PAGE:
How smart Wi-Fi improves wireless network performance

By Paul Rubens, CIO |  Mobile & Wireless, wi-fi

A more sophisticated hardware and software-based Wi-Fi solution has been pioneered by Ruckus Wireless, a small but rapidly growing WLAN equipment vendor. Ruckus' smart Wi-Fi technology is designed to enable its ZoneFlex range of access points to beam a highly directional Wi-Fi signal from its access points to the client devices that want to connect with it, thus reducing interference and congestion.

David Callisch, Ruckus' vice president of corporate marketing, explains: "Imagine you and I are in a big conference room. You shout at me but I can't hear you over the other conversations. But if we had a long tube between us you could talk down the tube and I would be able to put my ear to it and hear you better."

Its access points are able to make their Wi-Fi signals highly directional using a software-controlled antenna array, which is made up of multiple individual antenna elements. Pairs of these elements can be combined in real time by the software to form different antenna patterns.

"There are thousands of possible antenna pairs, and each pair beams in a different direction," says Callisch. "Our software can choose the best antenna pair at any given time, and as a client moves around we alter and optimize the beam using different antenna pairs. We can determine in microseconds which antenna pairs will yield the best results and switch so fast that you won't drop a packet."

The result, says Callisch, is a WLAN that offers up to three times faster performance, and one that reaches between two and four times farther. A side effect of this is that fewer access points are needed to cover an entire building, he adds, which reduces the hardware cost of rolling out a WLAN solution.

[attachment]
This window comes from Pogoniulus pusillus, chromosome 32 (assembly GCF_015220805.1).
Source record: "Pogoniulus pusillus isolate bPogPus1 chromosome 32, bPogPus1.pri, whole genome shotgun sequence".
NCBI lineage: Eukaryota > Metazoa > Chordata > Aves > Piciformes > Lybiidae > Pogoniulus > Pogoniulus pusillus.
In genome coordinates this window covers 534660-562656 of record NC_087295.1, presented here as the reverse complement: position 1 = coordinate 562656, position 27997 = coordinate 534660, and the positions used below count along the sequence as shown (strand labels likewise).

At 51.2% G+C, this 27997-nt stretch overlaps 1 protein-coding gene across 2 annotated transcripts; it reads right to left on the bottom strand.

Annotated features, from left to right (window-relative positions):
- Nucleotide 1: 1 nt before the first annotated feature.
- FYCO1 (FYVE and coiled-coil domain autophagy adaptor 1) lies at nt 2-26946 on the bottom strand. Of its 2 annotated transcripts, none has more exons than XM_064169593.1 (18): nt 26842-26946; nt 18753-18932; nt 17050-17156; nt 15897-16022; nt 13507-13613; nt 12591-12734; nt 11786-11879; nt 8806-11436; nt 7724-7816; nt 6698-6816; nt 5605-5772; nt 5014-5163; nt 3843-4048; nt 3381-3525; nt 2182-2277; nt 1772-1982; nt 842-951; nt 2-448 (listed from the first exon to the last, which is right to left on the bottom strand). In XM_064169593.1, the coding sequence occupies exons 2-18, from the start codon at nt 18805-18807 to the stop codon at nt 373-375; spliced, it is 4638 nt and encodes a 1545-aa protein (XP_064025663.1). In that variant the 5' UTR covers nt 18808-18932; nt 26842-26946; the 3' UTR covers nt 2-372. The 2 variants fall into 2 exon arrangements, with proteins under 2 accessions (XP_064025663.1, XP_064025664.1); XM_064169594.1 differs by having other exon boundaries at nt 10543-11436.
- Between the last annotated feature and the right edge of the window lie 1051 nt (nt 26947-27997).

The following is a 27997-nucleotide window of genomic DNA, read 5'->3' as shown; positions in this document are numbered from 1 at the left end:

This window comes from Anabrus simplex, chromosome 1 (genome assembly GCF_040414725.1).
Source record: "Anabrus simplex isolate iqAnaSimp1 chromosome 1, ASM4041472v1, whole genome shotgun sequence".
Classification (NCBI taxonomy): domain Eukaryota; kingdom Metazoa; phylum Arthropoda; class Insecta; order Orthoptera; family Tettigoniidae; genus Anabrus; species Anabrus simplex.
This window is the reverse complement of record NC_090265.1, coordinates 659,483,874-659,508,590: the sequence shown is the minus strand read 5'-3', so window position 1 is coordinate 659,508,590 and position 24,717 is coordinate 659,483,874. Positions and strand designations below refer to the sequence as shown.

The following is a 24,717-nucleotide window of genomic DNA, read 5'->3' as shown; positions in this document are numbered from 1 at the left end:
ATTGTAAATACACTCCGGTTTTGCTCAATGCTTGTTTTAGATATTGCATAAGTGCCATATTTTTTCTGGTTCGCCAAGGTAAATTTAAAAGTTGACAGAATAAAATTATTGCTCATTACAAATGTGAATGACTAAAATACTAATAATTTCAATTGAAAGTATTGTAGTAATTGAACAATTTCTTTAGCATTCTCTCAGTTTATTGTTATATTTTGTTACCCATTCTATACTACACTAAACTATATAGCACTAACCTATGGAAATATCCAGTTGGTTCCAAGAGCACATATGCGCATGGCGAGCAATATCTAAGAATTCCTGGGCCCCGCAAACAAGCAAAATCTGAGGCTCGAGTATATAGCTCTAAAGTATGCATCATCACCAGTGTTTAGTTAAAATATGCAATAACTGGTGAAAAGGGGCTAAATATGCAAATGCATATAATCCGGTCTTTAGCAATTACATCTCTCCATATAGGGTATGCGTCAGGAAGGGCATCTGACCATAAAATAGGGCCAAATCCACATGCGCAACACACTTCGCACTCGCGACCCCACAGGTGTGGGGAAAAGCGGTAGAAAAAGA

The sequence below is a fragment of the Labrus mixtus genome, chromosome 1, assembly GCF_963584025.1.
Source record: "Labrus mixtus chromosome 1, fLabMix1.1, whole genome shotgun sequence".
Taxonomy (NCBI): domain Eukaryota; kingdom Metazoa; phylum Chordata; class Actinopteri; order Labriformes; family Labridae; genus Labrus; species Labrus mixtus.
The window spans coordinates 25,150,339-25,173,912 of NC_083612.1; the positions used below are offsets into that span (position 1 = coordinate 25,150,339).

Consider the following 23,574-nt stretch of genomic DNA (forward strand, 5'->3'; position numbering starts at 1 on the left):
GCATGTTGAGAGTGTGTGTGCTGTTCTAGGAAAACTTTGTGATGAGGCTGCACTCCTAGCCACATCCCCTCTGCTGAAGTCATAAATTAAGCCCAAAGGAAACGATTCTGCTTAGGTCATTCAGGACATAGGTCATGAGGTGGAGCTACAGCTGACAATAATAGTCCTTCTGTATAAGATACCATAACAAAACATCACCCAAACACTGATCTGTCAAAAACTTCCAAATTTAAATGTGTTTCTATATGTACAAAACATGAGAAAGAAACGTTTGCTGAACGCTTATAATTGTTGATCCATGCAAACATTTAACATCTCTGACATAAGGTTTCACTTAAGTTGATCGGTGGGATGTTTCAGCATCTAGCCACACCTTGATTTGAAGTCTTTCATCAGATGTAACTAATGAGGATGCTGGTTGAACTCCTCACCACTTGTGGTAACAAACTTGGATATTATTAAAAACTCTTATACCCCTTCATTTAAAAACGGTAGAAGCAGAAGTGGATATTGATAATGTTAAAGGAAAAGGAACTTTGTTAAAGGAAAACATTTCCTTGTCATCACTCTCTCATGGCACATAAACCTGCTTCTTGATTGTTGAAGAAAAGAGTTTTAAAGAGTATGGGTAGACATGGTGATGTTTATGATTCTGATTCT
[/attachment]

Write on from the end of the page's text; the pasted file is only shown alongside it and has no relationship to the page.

Ruckus claims that its access points cost about half as much as Cisco gear, and since half as many access points are needed, the cost of building a WLAN with Ruckus equipment is about 25% of the cost of a Cisco one. (Ruckus' ZoneFlex access points can use mesh networking to extend a WLAN with extra access points without the need for additional cabling. While this capability is not unique to Ruckus, it can help keep down costs.)

Smart Wi-Fi in Practice

That's the theory, anyway, but how true is all of this in practice? One organization that has tried the technology is Atlantic Aviation, a company that operates 65 facilities at airports around the country. Each multi-room facility offers free Wi-Fi access to customers and pilots, and 50 or more people may use it at any one time.


Originally published on CIO |  Click here to read the original story.
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